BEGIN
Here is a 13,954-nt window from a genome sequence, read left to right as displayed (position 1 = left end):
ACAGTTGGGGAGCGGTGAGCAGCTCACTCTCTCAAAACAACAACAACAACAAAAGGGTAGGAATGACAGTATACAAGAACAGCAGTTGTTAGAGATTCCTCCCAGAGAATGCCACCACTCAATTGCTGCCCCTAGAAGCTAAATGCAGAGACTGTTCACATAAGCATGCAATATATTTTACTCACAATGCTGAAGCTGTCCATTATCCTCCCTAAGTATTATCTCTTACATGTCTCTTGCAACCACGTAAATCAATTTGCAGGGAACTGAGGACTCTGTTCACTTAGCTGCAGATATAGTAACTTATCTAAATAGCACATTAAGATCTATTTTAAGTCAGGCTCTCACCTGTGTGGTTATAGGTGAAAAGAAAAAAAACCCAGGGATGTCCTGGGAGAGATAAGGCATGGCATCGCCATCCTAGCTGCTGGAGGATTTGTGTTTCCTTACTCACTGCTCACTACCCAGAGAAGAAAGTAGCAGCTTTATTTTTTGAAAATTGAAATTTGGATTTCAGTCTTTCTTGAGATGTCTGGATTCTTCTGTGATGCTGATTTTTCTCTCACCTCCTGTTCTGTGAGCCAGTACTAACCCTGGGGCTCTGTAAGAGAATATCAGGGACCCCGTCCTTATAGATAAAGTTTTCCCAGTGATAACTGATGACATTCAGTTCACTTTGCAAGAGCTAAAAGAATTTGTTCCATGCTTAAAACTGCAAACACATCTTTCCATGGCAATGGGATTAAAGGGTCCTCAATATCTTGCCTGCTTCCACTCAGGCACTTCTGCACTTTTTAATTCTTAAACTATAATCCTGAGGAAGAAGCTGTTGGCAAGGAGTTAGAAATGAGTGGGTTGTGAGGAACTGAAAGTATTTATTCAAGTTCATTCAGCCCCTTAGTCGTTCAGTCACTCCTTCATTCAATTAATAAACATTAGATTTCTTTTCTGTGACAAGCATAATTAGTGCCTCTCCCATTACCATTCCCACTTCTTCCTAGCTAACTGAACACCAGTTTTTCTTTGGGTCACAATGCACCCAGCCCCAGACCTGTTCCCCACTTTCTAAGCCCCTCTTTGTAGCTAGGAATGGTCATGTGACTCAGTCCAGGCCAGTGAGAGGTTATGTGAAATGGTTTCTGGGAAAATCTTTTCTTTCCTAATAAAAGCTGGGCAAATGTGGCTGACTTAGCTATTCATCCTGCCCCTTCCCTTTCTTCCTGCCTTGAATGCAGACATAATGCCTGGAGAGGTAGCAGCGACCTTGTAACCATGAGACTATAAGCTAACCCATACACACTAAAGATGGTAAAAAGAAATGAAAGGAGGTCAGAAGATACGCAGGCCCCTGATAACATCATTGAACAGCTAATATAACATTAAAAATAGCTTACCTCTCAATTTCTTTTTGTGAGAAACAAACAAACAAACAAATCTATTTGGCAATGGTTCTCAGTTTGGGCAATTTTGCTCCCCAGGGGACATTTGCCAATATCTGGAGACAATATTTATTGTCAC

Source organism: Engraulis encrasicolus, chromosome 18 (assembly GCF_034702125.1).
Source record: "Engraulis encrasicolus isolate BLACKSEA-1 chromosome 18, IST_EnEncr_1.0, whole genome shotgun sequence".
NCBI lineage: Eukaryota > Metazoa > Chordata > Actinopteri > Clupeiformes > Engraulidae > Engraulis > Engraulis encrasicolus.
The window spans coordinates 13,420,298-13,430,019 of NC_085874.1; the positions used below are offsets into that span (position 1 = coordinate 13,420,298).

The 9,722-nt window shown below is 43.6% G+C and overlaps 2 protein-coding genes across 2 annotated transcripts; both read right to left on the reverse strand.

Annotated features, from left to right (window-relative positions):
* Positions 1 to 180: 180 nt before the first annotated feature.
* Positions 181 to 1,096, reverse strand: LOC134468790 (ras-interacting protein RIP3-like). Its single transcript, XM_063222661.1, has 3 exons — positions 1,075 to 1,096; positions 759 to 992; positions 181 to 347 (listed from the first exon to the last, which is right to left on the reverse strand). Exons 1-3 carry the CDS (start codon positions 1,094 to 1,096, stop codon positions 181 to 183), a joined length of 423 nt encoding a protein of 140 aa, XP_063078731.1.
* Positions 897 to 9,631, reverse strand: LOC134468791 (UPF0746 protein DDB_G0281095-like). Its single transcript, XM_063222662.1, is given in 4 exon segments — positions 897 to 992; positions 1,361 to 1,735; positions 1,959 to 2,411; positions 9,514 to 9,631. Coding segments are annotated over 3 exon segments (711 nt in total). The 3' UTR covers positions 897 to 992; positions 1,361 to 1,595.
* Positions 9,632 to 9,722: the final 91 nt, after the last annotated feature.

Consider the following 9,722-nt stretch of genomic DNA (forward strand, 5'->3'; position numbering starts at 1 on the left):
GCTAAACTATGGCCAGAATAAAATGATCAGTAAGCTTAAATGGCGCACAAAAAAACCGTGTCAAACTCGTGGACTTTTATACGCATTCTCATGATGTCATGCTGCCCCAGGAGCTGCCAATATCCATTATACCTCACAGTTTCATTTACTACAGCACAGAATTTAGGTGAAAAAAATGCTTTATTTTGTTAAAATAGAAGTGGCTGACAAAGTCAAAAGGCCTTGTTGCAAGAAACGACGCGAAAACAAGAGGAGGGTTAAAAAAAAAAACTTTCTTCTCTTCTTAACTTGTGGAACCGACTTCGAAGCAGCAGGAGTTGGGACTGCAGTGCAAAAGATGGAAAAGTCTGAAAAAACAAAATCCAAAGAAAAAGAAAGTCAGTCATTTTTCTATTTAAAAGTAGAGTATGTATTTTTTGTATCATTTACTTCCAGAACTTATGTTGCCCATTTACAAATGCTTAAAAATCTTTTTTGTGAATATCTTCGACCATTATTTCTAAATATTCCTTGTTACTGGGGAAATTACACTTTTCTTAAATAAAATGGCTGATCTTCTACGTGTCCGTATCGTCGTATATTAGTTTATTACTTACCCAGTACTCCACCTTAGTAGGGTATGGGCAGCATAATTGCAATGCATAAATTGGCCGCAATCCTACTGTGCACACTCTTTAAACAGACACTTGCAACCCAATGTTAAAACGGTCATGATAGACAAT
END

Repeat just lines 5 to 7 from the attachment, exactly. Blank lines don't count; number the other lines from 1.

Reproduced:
NCBI lineage: Eukaryota > Metazoa > Chordata > Actinopteri > Clupeiformes > Engraulidae > Engraulis > Engraulis encrasicolus.
The window spans coordinates 13,420,298-13,430,019 of NC_085874.1; the positions used below are offsets into that span (position 1 = coordinate 13,420,298).

The 9,722-nt window shown below is 43.6% G+C and overlaps 2 protein-coding genes across 2 annotated transcripts; both read right to left on the reverse strand.